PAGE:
NEW YORK (AP) — For five years, a New York City man managed to live rent-free in a landmark Manhattan hotel by taking advantage of an obscure local housing law.

But prosecutors said this week that Mickey Barreto went too far when he filed documents claiming ownership of the entire New Yorker Hotel building and tried to collect rent from another tenant.

On Wednesday, he was arrested and charged with filing false property records. But Barreto, 48, says he was surprised when police showed up at his boyfriend’s apartment with guns and bulletproof shields. In his opinion, it should be a civil case, not a criminal one.

“I told him, ‘Oh, I thought you were doing something for Valentine’s Day to spice up the relationship until I saw the officers,’” Barreto recalled telling her boyfriend.

Barreto’s indictment for fraud and criminal contempt is just the latest chapter in the years-long legal saga that began when he and his boyfriend paid about $200 to rent one of the more than 1,000 rooms in the imposing Art Deco structure built in 1930. .

Barreto says she had just moved to New York from Los Angeles when her boyfriend told her about a loophole that allows occupants of single rooms in buildings built before 1969 to demand a six-month lease. Barreto stated that because he had paid for a night at the hotel, he counted as a tenant.

He asked for a lease and the hotel quickly kicked him out.

“So I went to court the next day. The judge denied it. I appealed to the (state) Supreme Court and won the appeal,” Barreto said, adding that at a crucial point in the case, the building owners’ attorneys did not show up, allowing him to win by default.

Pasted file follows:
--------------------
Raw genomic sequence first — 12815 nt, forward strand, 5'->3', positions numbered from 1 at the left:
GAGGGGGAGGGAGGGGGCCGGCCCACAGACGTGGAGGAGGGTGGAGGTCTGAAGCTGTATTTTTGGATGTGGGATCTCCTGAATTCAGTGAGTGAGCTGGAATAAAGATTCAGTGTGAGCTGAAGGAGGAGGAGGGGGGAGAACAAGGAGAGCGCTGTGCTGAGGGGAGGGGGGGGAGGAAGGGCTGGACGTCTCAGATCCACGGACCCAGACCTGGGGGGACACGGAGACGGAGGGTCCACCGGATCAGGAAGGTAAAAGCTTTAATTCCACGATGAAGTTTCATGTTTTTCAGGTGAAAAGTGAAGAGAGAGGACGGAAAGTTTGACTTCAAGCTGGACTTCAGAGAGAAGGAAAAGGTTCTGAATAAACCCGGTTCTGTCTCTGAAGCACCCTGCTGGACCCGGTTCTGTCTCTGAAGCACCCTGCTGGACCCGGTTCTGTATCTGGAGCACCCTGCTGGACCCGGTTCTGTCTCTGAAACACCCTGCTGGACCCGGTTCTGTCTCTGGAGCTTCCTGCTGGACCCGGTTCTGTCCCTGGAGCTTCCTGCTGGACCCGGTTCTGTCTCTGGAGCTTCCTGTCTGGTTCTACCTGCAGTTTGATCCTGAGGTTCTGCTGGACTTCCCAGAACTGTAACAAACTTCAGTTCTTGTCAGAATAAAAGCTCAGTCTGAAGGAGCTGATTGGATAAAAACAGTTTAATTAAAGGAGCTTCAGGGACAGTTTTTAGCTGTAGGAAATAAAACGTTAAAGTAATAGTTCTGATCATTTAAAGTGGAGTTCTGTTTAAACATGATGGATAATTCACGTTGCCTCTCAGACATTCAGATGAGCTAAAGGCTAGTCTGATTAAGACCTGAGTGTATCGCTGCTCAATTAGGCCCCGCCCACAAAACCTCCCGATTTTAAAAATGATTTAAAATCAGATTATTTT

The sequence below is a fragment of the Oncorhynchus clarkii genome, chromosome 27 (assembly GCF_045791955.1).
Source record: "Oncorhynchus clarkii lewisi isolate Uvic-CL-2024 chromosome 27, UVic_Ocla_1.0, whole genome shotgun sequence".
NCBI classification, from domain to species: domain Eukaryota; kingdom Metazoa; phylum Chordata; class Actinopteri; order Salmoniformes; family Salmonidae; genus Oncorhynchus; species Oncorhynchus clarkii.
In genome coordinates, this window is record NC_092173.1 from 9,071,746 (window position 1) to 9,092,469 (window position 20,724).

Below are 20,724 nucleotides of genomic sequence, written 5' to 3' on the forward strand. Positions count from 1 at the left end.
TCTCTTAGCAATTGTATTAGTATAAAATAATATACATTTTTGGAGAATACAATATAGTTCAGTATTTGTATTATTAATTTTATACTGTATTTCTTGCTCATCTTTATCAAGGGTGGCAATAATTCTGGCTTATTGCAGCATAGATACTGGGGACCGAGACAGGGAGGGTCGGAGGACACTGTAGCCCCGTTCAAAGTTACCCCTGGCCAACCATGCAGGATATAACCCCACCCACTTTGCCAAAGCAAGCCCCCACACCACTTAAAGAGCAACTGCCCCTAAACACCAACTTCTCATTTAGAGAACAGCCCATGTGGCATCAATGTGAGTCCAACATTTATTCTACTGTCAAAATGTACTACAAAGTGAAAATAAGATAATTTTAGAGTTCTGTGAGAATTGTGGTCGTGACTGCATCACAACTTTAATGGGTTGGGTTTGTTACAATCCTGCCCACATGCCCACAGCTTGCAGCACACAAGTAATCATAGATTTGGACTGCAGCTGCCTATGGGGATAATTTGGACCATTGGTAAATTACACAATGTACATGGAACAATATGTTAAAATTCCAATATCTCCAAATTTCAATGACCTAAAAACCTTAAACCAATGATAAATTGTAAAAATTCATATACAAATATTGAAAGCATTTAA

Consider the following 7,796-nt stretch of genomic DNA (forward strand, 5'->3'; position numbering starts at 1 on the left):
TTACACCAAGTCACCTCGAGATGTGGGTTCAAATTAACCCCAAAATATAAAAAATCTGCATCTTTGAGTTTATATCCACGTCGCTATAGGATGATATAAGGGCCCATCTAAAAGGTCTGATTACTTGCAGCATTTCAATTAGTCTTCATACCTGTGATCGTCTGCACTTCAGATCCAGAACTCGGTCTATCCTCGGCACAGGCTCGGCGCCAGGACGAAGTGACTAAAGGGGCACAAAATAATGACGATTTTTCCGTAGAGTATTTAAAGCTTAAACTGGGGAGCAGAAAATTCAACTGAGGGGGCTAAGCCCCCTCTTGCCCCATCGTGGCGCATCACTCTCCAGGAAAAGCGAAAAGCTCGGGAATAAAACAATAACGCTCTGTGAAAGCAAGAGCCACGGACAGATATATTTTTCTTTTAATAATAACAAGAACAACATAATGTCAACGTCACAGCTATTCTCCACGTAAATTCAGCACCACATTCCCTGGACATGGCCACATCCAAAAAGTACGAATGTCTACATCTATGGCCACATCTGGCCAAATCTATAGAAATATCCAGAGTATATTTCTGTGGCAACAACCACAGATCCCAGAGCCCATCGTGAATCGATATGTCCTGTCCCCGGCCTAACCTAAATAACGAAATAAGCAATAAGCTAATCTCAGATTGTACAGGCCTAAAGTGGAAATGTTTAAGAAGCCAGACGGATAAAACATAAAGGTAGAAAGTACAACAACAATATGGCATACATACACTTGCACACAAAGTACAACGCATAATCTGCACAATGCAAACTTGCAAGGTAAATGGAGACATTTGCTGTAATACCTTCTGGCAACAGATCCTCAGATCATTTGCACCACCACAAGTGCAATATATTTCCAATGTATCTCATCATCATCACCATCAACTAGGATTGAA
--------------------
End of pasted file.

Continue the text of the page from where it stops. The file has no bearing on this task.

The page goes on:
The judge ordered the hotel to give a key to Baretto. He said he lived there until July 2023 rent-free because the building’s owners never wanted to negotiate a lease with him, but they couldn’t kick him out.

Manhattan prosecutors acknowledge that the housing court gave Barreto “possession” of his room. But they say he didn’t stop there: In 2019, he uploaded a fake deed to a city website, purporting to transfer ownership of the entire building to the Holy Spirit Association for the Unification of World Christianity, which purchased the property in 1976. The church was founded in South Korea by a self-proclaimed messiah, the late Reverend Sun Myung Moon.

Barreto then attempted to accuse several entities as owners of the building, “including demanding rent from one of the hotel’s tenants, registering the hotel in his name with the New York City Department of Environmental Protection for water and sewer payments , and demand that the hotel’s bank transfer its accounts,” the prosecutor’s office said in the statement.

“As alleged, Mickey Barreto repeatedly and fraudulently claimed ownership of one of the city’s most iconic landmarks, the New Yorker Hotel,” said Manhattan District Attorney Alvin Bragg.

Located one block from Madison Square Garden and Penn Station, the New Yorker has never been among the city’s most glamorous hotels, but it has long been among the largest. Its huge red sign reading “New Yorker” makes it a much-photographed landmark. Inventor Nikola Tesla lived in the hotel for a decade. NBC broadcast from the hotel’s Terrace Room. Boxers, including Muhammad Ali, stayed there when they fought at the Garden. It closed as a hotel in 1972 and was used for years for religious purposes before part of the building reopened as a hotel in 1994.

The Unification Church sued Barreto in 2019 over the deed claim, including his representations on LinkedIn as the building’s owner. The case is ongoing, but a judge ruled that Barreto cannot present himself as the owner in the meantime.

A spokesman for the Unification Church declined to comment on his arrest, citing the ongoing civil case.

In that case, Baretto argued that the judge who gave him “possession” of his room indirectly gave him the entire building because it had never been subdivided.

“I never intended to commit any fraud. “I don’t think I committed any fraud,” Barreto said. “And I never made a cent from it.”

Barreto said his legal dispute is activism aimed at denying the Unification Church profits. The church, known for holding mass weddings, has been sued for its recruiting methods and criticized by some for its friendly relationship with North Korea, where Moon was born.

He said he never hired a lawyer for civil cases and always represented himself. On Wednesday he got a criminal defense attorney.

By Sam